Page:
The impeachment inquiry launched by the House Democrats against President Donald Trump will dominate the headlines over the coming months. The Democratic leadership were convinced to pull the trigger by the revelation that Trump had asked the Ukraine new President to investigate the family of Joe Biden. It would be a surprise if the House Democrats didn’t eventually vote to impeach but, with Trump continuing to enjoy strong support from his own party, it would be an even bigger shock if the Republican-controlled Senate voted with the two-thirds majority needed to remove him from office. The investigation will make it even harder for Trump and the House Democrats to agree on anything else. The chances of the USMCA trade deal being passed before the election are now slim and there is arguably a greater risk of another government shutdown later this year.
Thus far, the market has generally ignored the daily escalation in rhetoric down in DC between the Trump administration and Democrats on the impeachment front. September saw the Dow Jones Industrial Average and S&P 500 rise 3.1% and 2.5%, respectively.
We continue to expect GDP growth to slow to little more than 1% annualized over the coming quarters, as slowing consumption growth, escalating trade tensions and global economic weakness take their toll. Under those circumstances, we anticipate one final 25bp interest rate cut from the Fed in December to try to head off a recession, but the trade war and next year’s presidential election mean the outlook is more uncertain than usual. We suspect that a slowdown in real income growth will weigh on consumer spending, with real consumption growth slowing from 2.7% this year to 2.3% in 2020. Nevertheless, with household debt servicing costs close to a record low and the saving rate high, a more severe downturn remains unlikely.
We do not expect a resolution to the trade war with China this side of the 2020 election. Together with the continued weakness of global economic growth, that will remain a drag on export growth, which we expect to be only 0.2% this year and 1.1% in 2020. Weakening domestic demand will hold back import growth to slightly less than 2% both this year and next.
In the near-term, we expect the Fed to follow up with one more 25bp interest rate cut in December which, together with the 50bp of loosening already implemented in the past few months, should be enough to stabilize economic growth in 2020. Further ahead, the outlook for both monetary and fiscal policy depend crucially on the outcome of the November 2020 presidential election.
Central bank activity has been a primary focus for investors with 8 of the top 10 developed market central banks meeting in the month of September. While only the ECB and the Federal Reserve reduced their target policy rates, the forward guidance from other central bankers suggests broad-based easing in the months ahead as the global economic outlook continues to dampen. However, while trade tensions continue to weigh on the outlook, a concerted effort from global central banks to provide stimulus should be supportive of global growth. Still, it will take some time for stimulus to make its way through the financial system and we suggest investors should therefore proceed with caution.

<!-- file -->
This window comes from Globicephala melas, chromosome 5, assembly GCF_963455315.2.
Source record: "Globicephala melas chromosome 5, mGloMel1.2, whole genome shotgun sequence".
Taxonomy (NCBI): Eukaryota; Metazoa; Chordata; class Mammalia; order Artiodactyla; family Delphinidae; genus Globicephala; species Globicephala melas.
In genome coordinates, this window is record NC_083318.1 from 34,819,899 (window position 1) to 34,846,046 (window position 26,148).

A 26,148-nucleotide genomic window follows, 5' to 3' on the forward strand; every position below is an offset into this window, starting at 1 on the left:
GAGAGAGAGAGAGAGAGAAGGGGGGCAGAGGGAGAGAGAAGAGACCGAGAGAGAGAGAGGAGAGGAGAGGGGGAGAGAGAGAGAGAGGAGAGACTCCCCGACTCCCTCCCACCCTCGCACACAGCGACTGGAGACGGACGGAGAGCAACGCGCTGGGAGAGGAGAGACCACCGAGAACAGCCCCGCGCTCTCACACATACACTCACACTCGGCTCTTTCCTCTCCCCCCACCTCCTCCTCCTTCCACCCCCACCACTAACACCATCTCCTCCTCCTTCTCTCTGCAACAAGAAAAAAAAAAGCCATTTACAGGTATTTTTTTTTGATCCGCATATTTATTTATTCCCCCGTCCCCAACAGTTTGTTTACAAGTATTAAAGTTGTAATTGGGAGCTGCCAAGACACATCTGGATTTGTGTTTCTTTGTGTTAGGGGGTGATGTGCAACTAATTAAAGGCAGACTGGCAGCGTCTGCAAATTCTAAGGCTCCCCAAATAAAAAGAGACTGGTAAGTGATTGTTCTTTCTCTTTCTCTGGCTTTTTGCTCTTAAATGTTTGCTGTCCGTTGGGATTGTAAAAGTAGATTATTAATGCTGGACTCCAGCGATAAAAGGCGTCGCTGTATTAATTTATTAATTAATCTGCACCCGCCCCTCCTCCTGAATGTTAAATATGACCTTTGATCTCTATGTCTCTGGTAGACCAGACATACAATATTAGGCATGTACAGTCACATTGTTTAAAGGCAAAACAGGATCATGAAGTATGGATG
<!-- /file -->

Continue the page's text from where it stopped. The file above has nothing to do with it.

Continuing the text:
Boris Johnson will launch his bid to secure a Brexit deal, with allies admitting they could know “by the weekend” whether the EU will engage in a plan to resolve the Irish border issue. Mr. Johnson’s allies say they expect Britain to submit to Brussels its formal proposals for a Brexit deal after the prime minister closes the Conservative party conference in Manchester. Patience is wearing thin on the EU side as negotiators wait for detailed UK proposals. One EU diplomat complained that Mr. Johnson was pursuing a “kamikaze” approach by threatening the rest of the EU with no-deal and while leaving a revised offer so late in the day.
Analysts say the market should be able to weather the impeachment inquiry, and even if the Senate takes it up, there’s little chance the president would be convicted by the GOP controlled body. The Fed is being proactive in its attempts to stave off a recession. Still, with growing political uncertainty globally, a balanced approach in portfolios is warranted. Declining interest rates bode well for high-quality duration, while low, but steady growth still leaves some room for stocks to grind higher.
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